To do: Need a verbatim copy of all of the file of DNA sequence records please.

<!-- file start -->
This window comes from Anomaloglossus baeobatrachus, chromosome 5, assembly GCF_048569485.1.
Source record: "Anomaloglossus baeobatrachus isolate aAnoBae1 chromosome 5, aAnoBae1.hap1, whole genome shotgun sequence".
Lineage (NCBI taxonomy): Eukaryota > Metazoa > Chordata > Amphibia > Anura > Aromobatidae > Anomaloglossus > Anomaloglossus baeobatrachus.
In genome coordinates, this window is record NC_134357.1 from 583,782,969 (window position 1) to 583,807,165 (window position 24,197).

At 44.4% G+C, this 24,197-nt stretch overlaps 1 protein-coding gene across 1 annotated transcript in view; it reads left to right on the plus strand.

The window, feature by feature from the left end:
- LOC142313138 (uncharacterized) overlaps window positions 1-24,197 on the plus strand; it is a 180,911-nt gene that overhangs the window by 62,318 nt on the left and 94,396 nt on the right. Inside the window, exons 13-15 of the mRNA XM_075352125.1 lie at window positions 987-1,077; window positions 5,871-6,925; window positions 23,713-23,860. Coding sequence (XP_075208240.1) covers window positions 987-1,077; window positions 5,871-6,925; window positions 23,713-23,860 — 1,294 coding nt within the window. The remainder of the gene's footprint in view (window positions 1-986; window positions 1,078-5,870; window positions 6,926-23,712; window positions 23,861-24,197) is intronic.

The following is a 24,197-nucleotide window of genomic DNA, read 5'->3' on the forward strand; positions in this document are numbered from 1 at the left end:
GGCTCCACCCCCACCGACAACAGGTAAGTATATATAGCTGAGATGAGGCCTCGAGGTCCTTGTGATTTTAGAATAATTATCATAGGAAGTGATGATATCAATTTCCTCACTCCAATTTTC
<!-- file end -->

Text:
This window comes from Anomaloglossus baeobatrachus, chromosome 5, assembly GCF_048569485.1.
Source record: "Anomaloglossus baeobatrachus isolate aAnoBae1 chromosome 5, aAnoBae1.hap1, whole genome shotgun sequence".
Lineage (NCBI taxonomy): Eukaryota > Metazoa > Chordata > Amphibia > Anura > Aromobatidae > Anomaloglossus > Anomaloglossus baeobatrachus.
In genome coordinates, this window is record NC_134357.1 from 583,782,969 (window position 1) to 583,807,165 (window position 24,197).

At 44.4% G+C, this 24,197-nt stretch overlaps 1 protein-coding gene across 1 annotated transcript in view; it reads left to right on the plus strand.

The window, feature by feature from the left end:
- LOC142313138 (uncharacterized) overlaps window positions 1-24,197 on the plus strand; it is a 180,911-nt gene that overhangs the window by 62,318 nt on the left and 94,396 nt on the right. Inside the window, exons 13-15 of the mRNA XM_075352125.1 lie at window positions 987-1,077; window positions 5,871-6,925; window positions 23,713-23,860. Coding sequence (XP_075208240.1) covers window positions 987-1,077; window positions 5,871-6,925; window positions 23,713-23,860 — 1,294 coding nt within the window. The remainder of the gene's footprint in view (window positions 1-986; window positions 1,078-5,870; window positions 6,926-23,712; window positions 23,861-24,197) is intronic.

The following is a 24,197-nucleotide window of genomic DNA, read 5'->3' on the forward strand; positions in this document are numbered from 1 at the left end:
GGCTCCACCCCCACCGACAACAGGTAAGTATATATAGCTGAGATGAGGCCTCGAGGTCCTTGTGATTTTAGAATAATTATCATAGGAAGTGATGATATCAATTTCCTCACTCCAATTTTC